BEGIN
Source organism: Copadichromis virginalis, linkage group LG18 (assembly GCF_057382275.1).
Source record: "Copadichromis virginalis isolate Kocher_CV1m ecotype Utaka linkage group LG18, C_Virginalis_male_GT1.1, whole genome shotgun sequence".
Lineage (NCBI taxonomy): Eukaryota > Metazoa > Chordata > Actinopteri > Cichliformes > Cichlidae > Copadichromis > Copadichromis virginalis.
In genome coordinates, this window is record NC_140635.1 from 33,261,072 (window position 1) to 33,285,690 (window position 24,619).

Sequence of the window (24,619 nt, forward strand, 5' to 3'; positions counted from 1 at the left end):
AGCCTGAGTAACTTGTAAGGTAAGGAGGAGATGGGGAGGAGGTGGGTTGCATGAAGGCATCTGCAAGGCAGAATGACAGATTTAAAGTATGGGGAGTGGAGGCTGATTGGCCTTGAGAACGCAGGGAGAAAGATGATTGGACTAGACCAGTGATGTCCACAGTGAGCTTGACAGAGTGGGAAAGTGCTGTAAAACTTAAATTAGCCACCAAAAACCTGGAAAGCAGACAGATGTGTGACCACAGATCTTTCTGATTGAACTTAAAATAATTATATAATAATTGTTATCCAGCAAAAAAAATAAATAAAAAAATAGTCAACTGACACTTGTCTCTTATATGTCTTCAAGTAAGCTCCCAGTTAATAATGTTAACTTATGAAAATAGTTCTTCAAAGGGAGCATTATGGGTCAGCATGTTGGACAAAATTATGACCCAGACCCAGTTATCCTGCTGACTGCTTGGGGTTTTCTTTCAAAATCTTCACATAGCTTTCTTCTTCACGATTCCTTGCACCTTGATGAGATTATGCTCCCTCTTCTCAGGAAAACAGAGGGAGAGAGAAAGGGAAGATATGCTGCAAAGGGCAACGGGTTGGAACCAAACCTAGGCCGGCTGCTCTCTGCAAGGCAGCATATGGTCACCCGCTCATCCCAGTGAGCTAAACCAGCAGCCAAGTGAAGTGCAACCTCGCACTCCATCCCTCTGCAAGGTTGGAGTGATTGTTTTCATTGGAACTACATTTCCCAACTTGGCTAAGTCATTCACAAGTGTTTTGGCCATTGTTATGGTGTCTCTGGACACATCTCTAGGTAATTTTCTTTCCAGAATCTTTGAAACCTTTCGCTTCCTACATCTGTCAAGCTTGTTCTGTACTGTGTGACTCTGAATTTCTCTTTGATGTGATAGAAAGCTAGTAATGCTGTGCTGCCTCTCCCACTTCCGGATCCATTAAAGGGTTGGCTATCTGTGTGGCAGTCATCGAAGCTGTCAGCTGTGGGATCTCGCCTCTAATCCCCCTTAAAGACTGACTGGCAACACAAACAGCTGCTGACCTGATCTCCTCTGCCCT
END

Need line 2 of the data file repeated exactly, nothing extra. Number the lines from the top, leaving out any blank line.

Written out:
Source record: "Copadichromis virginalis isolate Kocher_CV1m ecotype Utaka linkage group LG18, C_Virginalis_male_GT1.1, whole genome shotgun sequence".